Dans l'entre-deux-guerres, la compagnie Paquet exploitait la liaison Marseille-Dakar avec escales à Tanger et Casablanca. Ses paquebots sur cette ligne étaient Maréchal-Lyautey, Médie II, Chella, Koutoubia et Iréméthie II.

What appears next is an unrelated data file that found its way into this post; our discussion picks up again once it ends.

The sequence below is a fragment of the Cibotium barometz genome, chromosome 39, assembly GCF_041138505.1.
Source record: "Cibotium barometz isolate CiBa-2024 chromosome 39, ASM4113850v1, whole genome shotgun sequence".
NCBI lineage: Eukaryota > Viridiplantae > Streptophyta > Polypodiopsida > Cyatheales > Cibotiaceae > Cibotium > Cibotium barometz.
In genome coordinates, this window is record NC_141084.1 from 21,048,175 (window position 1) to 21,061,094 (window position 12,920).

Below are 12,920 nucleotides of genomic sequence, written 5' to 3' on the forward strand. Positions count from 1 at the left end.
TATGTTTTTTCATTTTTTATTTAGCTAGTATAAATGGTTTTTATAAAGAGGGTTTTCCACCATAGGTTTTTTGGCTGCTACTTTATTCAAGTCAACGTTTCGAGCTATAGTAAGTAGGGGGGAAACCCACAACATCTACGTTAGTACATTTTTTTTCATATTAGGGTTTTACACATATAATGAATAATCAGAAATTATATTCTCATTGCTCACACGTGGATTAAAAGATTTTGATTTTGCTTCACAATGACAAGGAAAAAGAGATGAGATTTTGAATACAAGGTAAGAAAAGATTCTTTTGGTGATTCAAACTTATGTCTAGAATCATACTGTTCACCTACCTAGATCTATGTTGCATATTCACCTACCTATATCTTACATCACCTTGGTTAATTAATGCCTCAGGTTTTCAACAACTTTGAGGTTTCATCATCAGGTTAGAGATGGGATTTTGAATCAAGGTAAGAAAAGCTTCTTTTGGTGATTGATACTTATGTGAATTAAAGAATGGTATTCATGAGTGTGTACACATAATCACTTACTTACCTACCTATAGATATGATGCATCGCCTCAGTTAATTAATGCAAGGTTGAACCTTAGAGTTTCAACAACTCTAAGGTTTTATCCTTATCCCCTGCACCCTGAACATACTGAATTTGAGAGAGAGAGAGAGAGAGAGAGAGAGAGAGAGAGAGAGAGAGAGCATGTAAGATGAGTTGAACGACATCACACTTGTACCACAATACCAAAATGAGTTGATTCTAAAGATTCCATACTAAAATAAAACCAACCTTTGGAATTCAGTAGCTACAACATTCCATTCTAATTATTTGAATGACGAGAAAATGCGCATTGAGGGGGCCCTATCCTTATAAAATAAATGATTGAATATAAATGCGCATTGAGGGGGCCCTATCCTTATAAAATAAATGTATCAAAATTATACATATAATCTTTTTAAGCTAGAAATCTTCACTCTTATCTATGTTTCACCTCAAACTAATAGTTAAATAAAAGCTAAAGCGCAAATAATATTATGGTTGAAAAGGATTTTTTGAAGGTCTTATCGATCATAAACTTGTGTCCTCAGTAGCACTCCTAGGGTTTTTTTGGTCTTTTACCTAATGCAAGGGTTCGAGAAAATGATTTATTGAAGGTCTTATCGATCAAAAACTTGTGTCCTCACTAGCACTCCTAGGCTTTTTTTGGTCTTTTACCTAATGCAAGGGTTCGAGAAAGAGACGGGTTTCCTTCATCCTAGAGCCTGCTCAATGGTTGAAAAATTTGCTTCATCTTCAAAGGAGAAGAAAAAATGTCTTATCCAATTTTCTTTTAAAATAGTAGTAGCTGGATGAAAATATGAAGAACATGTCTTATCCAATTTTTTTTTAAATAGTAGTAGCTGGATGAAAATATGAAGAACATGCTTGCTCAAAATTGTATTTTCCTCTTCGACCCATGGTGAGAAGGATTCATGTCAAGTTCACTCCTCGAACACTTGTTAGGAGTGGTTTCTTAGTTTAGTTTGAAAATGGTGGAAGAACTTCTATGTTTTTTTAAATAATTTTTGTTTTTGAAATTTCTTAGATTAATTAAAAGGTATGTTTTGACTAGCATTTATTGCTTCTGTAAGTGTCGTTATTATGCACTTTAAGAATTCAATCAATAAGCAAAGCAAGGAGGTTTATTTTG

Formed in 1863 as Compagnie de Navigation Marocaine, the company traded initially to Morocco and in 1868 extended to the Canary Islands. Later routes were started to the Levant and Black Sea and in 1874 the company was renamed Compagnie de Navigation Arménienne et Marocaine. Routes were extended to French West Africa in 1908 and in 1913 the company was renamed Compagnie de Navigation Paquet. Heavily involved in trooping, they lost four ships during the Great War. The Black Sea route became less profitable and was abandoned in 1934 while trade to Morocco boomed. Most of the fleet was lost during the Second World War and new building commenced in 1946, but the cargo ships were progressively sold and air transport effectively killed off passenger traffic. In 1960 Paquet created the subsidiary Compagnie Francaise de Navigation for the Marseille - Israel service, and in 1964 absorbed the passenger liners of the Fabre Line. By 1970 all the passenger liners had either been sold or converted to cruise ships and in 1988 the company was taken over by Costa Lines.